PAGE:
Eat Ramen Help Japan event raises money for tsunami victims

Categories: Events
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A benefit with good taste
Organizers had told the chefs to plan on about 350 people, but they were blown away by the crowd that attended last night's so called "Ramen-Off" competition, where local chefs vied for the title of best noodle soup. They might have guessed they were on to something when David Chang, famed chef of Momofuku and editor of the newly launched Lucky Peach magazine (the first issue of which was devoted to ramen), tweeted about the event.

Kenji Okumura explained that his parents live in Japan and when disaster struck, he was left wondering what he could do to help. Thankfully, his family was safe. He considered doing the entire event himself, cooking up hundreds of bowls of ramen solo. Lucky for him, other tastemakers were motivated and got involved.
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Tim McKee representing Masu
Chefs from Meritage, Masu, Moto-i, the Dakota, and Create Catering competed. Andrew Zimmern, Brian "B.T." Turner, Dena Alspach, and Jason DeRusha served as judges. 

Tim McKee and Alex Chase of Masu served bowl after bowl, having to call the restaurant for some added supplies as the rest of the entrants began to run out of food as early as an hour and a half after the event began. Fulton beer also eventually ran out of supplies, exclaiming that while they expected a lot of people, they were still overwhelmed.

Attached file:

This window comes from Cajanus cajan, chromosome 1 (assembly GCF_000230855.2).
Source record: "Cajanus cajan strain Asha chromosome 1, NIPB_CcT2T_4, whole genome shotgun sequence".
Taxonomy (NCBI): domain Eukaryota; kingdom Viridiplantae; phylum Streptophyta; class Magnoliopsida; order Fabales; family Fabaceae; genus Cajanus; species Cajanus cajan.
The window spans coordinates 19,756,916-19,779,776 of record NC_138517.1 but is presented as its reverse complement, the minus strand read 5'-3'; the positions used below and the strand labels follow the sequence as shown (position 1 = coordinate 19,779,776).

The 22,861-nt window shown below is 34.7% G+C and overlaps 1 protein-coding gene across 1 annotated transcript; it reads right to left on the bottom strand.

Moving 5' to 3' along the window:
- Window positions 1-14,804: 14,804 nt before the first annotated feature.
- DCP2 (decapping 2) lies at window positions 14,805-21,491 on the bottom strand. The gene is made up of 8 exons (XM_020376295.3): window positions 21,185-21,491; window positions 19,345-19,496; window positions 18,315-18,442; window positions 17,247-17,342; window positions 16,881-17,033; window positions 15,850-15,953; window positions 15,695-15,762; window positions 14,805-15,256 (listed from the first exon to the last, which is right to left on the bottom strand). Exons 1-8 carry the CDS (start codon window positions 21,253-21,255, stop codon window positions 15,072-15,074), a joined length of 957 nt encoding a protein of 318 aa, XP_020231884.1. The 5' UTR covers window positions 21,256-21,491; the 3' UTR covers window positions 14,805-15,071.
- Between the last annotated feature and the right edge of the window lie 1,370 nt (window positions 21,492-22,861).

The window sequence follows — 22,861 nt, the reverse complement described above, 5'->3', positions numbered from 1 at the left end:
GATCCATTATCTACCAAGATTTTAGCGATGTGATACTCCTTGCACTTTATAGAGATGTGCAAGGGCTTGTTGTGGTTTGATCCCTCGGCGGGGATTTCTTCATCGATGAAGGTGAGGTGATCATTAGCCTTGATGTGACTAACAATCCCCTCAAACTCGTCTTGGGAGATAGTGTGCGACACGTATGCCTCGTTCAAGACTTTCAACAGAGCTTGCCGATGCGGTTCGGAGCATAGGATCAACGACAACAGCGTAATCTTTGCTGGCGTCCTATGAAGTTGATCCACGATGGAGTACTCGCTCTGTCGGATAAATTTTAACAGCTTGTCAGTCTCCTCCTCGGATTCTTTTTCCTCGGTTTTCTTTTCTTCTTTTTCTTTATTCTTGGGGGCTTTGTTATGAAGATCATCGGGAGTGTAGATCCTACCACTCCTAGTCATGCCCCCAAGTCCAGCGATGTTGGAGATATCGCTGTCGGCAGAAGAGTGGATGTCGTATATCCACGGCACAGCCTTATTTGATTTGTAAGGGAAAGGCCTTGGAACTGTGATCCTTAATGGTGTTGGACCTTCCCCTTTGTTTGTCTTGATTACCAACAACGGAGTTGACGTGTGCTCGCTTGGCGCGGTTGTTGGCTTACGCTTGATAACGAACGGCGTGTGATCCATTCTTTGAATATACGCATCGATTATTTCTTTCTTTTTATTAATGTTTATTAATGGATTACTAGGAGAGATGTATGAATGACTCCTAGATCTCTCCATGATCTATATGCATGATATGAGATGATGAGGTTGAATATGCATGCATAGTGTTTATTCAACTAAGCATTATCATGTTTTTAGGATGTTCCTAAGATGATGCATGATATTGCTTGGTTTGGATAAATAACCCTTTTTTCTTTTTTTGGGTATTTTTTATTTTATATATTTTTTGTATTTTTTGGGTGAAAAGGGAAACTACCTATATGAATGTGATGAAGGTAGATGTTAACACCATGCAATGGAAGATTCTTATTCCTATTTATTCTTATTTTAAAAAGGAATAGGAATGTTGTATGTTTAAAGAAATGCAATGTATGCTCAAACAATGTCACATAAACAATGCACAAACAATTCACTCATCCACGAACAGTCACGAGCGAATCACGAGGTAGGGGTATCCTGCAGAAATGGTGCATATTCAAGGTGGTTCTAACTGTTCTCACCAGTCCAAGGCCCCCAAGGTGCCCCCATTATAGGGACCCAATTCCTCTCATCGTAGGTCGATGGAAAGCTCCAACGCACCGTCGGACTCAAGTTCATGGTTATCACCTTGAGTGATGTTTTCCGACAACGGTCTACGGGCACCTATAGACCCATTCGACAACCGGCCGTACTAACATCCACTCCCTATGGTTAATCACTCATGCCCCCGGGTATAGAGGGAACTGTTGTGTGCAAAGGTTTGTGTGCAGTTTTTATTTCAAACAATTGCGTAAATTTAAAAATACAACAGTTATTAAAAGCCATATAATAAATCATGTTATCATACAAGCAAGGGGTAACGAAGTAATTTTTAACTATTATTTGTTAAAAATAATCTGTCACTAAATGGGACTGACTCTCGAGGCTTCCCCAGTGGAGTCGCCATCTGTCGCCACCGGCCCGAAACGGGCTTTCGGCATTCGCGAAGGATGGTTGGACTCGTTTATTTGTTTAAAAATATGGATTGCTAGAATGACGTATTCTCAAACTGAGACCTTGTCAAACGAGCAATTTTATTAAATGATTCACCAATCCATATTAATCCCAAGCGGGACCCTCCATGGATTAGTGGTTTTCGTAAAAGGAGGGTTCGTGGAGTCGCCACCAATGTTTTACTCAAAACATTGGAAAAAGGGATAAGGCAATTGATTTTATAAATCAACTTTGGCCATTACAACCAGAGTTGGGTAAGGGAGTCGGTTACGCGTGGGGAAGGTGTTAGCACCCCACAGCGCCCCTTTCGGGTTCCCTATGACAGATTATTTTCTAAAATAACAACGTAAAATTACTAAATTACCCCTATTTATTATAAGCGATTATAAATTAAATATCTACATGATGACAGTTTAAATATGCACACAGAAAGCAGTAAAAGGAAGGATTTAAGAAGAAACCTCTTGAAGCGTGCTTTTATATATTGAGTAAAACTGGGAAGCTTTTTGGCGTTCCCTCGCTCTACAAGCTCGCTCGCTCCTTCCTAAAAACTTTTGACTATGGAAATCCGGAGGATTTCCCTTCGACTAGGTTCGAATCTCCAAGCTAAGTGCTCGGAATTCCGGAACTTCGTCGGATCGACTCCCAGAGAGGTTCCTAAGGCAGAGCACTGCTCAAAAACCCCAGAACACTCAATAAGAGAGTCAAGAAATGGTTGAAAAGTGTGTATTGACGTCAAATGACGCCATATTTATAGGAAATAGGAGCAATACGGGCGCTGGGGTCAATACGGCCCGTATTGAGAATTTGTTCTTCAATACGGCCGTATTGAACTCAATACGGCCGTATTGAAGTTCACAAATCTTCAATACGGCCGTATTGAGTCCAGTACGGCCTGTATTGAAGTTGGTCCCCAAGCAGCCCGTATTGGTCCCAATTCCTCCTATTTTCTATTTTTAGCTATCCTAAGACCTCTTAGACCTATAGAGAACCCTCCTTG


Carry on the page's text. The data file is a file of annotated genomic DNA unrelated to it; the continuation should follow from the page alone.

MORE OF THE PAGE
Guests performed karaoke from Bjork to Bon Jovi as revelers waited for the announcement of the winner. That honor went to Moto-i.  Its "dry" entry included the fresh noodles topped with caramelized wood-ear mushrooms, pickled onions, dashi, green onions, zippy chile oil, and a perfectly poached egg, which acted as a sauce.

The real winner was Second Harvest of Japan. Early estimates put the number of bowls served at around 700.

Fresh noodles

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Capturing the moment in a photo booth

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Creating paper cranes

Chefs trying to keep up with ramen demand
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Succulent ingredients await the arrival of broth bathed noodles

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All done!

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